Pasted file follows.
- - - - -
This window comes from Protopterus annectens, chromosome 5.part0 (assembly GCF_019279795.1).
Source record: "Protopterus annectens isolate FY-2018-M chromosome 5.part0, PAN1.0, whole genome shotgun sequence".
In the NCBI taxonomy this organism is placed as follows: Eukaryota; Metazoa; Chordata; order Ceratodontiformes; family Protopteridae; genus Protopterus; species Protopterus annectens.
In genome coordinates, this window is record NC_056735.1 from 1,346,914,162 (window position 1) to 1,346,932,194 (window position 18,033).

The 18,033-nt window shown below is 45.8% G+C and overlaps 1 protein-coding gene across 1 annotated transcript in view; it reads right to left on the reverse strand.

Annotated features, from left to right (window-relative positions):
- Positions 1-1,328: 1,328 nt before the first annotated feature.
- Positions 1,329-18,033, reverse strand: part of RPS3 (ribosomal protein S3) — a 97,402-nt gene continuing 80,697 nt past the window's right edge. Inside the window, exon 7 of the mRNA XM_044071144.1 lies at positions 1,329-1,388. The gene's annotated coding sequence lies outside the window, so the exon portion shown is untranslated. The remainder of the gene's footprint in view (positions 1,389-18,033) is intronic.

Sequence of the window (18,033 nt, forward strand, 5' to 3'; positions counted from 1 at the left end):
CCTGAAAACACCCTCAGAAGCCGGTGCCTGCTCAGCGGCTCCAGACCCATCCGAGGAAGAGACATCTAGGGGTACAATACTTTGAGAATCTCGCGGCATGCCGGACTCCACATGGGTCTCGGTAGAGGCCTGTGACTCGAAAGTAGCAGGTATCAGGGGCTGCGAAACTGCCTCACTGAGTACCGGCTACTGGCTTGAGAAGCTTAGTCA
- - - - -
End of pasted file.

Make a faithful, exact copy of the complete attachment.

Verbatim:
This window comes from Protopterus annectens, chromosome 5.part0 (assembly GCF_019279795.1).
Source record: "Protopterus annectens isolate FY-2018-M chromosome 5.part0, PAN1.0, whole genome shotgun sequence".
In the NCBI taxonomy this organism is placed as follows: Eukaryota; Metazoa; Chordata; order Ceratodontiformes; family Protopteridae; genus Protopterus; species Protopterus annectens.
In genome coordinates, this window is record NC_056735.1 from 1,346,914,162 (window position 1) to 1,346,932,194 (window position 18,033).

The 18,033-nt window shown below is 45.8% G+C and overlaps 1 protein-coding gene across 1 annotated transcript in view; it reads right to left on the reverse strand.

Annotated features, from left to right (window-relative positions):
- Positions 1-1,328: 1,328 nt before the first annotated feature.
- Positions 1,329-18,033, reverse strand: part of RPS3 (ribosomal protein S3) — a 97,402-nt gene continuing 80,697 nt past the window's right edge. Inside the window, exon 7 of the mRNA XM_044071144.1 lies at positions 1,329-1,388. The gene's annotated coding sequence lies outside the window, so the exon portion shown is untranslated. The remainder of the gene's footprint in view (positions 1,389-18,033) is intronic.

Sequence of the window (18,033 nt, forward strand, 5' to 3'; positions counted from 1 at the left end):
CCTGAAAACACCCTCAGAAGCCGGTGCCTGCTCAGCGGCTCCAGACCCATCCGAGGAAGAGACATCTAGGGGTACAATACTTTGAGAATCTCGCGGCATGCCGGACTCCACATGGGTCTCGGTAGAGGCCTGTGACTCGAAAGTAGCAGGTATCAGGGGCTGCGAAACTGCCTCACTGAGTACCGGCTACTGGCTTGAGAAGCTTAGTCA